Following are the material details of an insurance dispute that should resonate in uppercase with any individual or family having a bona-fide claim for damages under an insurance policy.
The bottom line in the case -- a matter recently resolved on appeal in federal court -- is that an insured can marshal truly powerful arguments in equity and law that seemingly promote a winning position, yet flatly lose a case because of one single and narrowly circumscribed factor.
And that is this: time.
Several years back, a couple's home suffered extensive damage in a flood. They promptly contacted their insurer -- Allstate Insurance Co. -- for relief, but the carrier denied their claim, stating that the bulk of damages predated the flood.
The couple sued in state court, with the matter eventually being removed to federal court owing to federal law preempting state law in matters involving flood insurance claims.
In his ruling, the judge soundly rebuked Allstate, stating that the home damage sustained owed directly to the flood and that the company's actions were "an example of the worst kind of misconduct on the part of an insurance carrier." The court awarded the couple treble (triple) damages in the case, seeking to send a deterrent message that such "bad faith denials will not be tolerated."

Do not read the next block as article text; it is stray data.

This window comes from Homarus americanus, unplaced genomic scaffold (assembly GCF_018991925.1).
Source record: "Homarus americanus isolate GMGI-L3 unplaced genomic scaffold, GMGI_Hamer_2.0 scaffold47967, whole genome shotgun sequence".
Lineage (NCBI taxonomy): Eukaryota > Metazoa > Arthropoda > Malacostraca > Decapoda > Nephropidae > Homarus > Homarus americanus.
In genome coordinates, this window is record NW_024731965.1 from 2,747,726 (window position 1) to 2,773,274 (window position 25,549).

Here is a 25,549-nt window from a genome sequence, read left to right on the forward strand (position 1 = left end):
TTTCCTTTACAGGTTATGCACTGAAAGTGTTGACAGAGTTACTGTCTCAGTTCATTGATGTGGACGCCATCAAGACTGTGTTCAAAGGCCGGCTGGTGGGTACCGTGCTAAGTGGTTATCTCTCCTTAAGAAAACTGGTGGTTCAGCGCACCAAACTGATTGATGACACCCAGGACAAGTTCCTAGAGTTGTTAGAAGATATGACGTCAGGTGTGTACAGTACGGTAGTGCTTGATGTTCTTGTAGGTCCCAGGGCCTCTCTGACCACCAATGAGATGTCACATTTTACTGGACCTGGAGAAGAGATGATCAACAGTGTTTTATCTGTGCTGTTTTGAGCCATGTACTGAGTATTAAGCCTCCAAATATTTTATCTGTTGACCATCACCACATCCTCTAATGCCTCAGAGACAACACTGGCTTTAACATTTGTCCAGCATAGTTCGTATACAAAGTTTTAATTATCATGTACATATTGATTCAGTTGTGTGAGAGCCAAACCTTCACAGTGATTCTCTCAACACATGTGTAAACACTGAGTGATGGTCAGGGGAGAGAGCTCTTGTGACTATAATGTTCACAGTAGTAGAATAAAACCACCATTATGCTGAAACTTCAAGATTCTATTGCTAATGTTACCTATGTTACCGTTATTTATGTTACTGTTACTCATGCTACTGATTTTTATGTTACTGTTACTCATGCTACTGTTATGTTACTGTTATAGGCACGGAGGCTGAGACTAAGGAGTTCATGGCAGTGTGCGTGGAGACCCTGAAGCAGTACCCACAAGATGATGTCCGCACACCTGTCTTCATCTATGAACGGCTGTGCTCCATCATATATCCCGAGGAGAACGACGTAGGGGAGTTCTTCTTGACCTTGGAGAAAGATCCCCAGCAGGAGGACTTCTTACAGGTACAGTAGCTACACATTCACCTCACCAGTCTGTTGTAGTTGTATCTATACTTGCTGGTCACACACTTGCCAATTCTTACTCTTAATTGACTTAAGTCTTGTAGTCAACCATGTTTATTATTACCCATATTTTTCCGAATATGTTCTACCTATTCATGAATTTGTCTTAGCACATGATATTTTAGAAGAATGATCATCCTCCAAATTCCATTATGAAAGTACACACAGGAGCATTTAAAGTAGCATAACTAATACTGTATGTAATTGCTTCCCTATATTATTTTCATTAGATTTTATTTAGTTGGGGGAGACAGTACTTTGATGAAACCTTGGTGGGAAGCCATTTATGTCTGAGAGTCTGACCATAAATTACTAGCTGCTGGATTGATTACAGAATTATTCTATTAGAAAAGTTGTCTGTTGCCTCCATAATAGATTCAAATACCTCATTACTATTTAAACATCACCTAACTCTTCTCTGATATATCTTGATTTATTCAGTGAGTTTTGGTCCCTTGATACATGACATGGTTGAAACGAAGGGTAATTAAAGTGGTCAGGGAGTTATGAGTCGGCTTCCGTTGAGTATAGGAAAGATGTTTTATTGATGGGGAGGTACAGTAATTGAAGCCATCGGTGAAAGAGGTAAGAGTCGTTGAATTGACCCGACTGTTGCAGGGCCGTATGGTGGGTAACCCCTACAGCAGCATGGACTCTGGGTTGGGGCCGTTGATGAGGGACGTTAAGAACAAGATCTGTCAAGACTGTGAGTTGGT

Any elation the couple felt in the wake of the ruling was short lived, given that the case ended up before a federal appellate court that noted it was bound to reverse the lower court's decision.
The reason: the federal law that governs insurance-related flood claims mandates that any claim commenced under its provisions must be filed in federal court within one year of an insurer's denial.
Sadly, the couple missed the requisite filing cut-off date by a few months.
And that fact alone doomed their case, stated the appeals panel, notwithstanding its merits.
The case is clearly an admonitory and manifestly instructive tale for any insured party who is thinking about filing an insurance claim.
With such matters, time is often of the essence, with tardiness triggering timing considerations that can result in a suit being barred by a relevant statute of limitations.
Proven legal counsel will pay closest attention to that and all other related matters when advocating on behalf of a claimant in an insurance dispute.